|Photo by Geoff Walker (Bushpea)|
strong-billed honeyeater (en); melífago-de-bico-grosso (pt); méliphage à bec fort (fr); mielero picudo (es); starkschnabel-honigschmecker (de)
The strong-billed honeyeater is endemic to Tasmania.
These birds are 15-17,5 cm long and weigh 25 g.
Habitat:The Strong-billed Honeyeater is mostly found in mature, wet forest, cool temperate rainforest, wet scrub and heath, and occasionally in parks and gardens. It is often associated with large trees such as Eucalyptus regnans and E. delegatensis.
They mainly eat insects and various other invertebrates, which they hunt on tree trunks, supplemented by nectar and fallen fruits.
These monogamous birds nest in September-January. They form small colonies and nest-building is a communal affair with all the mature birds contributing to construct a small but deep, cup-shaped nest from strips of bark. The nest is lined with soft bark and plant and animal fibres and hangs by its rim from the outer foliage of eucalypts or shrubs. The female lays 2-3 spotted pinkish eggs which are incubated by both parents for 15 days. The chicks are fed by both parents, who are assisted by older siblings and other adults in raising young chicks. the chicks fledge 16 days after hatching.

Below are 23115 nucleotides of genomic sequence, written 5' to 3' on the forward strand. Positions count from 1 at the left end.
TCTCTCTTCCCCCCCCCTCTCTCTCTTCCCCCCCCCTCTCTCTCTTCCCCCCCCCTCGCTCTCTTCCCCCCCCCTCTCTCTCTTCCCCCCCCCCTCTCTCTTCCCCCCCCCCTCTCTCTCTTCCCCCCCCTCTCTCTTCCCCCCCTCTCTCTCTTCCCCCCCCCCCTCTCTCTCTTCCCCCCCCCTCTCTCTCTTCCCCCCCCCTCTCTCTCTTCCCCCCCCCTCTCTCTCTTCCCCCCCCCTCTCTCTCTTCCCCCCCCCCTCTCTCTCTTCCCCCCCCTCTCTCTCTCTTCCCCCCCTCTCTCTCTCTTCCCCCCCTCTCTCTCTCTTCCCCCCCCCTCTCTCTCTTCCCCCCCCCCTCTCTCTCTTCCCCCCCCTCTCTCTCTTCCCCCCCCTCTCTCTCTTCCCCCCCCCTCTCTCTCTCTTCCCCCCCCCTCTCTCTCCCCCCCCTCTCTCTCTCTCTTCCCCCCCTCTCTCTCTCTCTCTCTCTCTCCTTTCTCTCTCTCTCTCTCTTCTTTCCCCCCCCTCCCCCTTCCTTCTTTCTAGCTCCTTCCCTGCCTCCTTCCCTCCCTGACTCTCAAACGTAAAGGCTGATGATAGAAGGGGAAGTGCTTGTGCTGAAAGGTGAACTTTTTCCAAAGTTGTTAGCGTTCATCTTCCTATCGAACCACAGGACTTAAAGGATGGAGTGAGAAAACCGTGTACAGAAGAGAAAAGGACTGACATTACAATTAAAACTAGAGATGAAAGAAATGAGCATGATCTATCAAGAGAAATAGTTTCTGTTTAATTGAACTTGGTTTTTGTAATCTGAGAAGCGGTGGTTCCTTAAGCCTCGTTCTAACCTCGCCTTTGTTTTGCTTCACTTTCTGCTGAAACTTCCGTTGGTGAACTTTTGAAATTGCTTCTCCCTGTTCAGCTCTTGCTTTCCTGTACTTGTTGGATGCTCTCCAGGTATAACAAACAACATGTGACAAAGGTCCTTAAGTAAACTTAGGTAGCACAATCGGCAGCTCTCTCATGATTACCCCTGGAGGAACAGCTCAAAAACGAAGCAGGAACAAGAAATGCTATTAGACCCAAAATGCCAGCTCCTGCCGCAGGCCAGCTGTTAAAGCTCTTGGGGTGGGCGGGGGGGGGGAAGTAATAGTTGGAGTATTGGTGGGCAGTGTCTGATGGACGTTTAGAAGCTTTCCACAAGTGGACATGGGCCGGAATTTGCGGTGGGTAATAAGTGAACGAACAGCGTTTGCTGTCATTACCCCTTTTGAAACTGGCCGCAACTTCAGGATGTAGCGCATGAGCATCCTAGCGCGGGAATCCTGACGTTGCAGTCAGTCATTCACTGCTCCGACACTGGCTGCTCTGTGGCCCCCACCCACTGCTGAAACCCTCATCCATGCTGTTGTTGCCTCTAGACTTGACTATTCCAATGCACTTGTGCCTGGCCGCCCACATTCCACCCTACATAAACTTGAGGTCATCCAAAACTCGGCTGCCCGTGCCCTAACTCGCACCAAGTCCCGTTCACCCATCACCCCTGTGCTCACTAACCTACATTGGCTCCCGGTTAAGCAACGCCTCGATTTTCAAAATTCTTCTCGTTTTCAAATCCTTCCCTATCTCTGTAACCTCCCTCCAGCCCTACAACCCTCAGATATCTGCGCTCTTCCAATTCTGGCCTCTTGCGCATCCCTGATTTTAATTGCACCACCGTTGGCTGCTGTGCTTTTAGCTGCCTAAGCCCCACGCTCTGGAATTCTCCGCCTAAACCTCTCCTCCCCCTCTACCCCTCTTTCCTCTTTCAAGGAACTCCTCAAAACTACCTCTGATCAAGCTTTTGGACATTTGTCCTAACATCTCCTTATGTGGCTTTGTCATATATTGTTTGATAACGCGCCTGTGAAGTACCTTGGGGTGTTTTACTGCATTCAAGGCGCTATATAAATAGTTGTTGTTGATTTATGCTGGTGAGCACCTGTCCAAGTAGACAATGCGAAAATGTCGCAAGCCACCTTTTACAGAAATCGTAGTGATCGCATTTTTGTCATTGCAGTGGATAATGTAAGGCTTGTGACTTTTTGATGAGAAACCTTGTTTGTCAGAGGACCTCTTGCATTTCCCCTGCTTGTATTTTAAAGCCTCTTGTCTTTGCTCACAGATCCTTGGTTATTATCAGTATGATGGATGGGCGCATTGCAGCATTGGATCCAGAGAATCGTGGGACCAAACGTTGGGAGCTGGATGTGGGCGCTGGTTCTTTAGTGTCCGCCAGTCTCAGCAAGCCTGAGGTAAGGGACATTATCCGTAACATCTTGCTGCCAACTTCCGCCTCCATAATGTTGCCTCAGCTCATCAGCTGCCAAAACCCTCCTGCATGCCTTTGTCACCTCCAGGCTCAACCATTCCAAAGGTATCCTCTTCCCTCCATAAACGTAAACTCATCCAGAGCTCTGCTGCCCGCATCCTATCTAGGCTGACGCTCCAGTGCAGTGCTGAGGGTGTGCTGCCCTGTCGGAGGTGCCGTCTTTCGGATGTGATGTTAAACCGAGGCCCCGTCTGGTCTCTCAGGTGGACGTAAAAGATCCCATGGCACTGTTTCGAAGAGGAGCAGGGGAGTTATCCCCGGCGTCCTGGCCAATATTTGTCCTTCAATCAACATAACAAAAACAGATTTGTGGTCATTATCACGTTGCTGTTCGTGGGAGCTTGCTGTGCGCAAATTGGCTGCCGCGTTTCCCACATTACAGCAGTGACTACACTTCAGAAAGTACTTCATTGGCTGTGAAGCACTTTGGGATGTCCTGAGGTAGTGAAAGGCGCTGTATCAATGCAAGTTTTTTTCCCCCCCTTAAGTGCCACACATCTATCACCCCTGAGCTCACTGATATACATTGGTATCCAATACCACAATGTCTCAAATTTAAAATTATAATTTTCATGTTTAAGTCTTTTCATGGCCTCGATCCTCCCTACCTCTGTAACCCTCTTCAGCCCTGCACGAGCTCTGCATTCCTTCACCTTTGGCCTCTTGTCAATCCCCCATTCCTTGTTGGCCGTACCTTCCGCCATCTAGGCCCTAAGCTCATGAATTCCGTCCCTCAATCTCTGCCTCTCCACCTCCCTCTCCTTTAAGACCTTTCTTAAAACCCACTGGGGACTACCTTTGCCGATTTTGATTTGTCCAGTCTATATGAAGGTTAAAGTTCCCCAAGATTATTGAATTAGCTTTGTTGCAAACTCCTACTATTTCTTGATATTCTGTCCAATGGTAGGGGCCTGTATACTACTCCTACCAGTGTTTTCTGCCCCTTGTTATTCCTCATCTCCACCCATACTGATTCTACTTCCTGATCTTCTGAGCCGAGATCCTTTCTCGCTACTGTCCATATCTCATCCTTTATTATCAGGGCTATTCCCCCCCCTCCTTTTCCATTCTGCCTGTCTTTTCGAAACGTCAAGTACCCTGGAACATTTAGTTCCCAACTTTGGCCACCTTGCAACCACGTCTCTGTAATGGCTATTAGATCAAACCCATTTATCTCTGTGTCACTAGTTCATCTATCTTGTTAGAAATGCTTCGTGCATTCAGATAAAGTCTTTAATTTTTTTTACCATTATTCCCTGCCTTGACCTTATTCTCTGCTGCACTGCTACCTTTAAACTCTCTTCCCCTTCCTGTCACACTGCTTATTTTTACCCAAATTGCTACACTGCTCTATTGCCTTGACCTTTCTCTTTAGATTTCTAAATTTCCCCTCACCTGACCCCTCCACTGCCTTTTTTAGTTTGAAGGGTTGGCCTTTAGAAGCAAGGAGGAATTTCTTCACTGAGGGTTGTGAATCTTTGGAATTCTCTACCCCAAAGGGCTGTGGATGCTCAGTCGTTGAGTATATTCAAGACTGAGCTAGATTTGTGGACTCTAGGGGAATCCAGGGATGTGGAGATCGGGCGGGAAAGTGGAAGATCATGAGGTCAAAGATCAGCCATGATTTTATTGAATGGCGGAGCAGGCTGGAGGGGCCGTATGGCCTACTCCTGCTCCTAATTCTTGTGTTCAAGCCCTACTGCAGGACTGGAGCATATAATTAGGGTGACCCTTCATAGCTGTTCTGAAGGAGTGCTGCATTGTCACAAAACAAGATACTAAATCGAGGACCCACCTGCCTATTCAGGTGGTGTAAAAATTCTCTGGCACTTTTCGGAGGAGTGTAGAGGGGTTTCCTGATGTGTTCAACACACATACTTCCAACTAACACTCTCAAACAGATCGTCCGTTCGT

IUCN status - LC (Least Concern)
Although this species may have a restricted breeding range, it is described as common over this range. The population is suspected to be stable in the absence of evidence for any declines or substantial threats.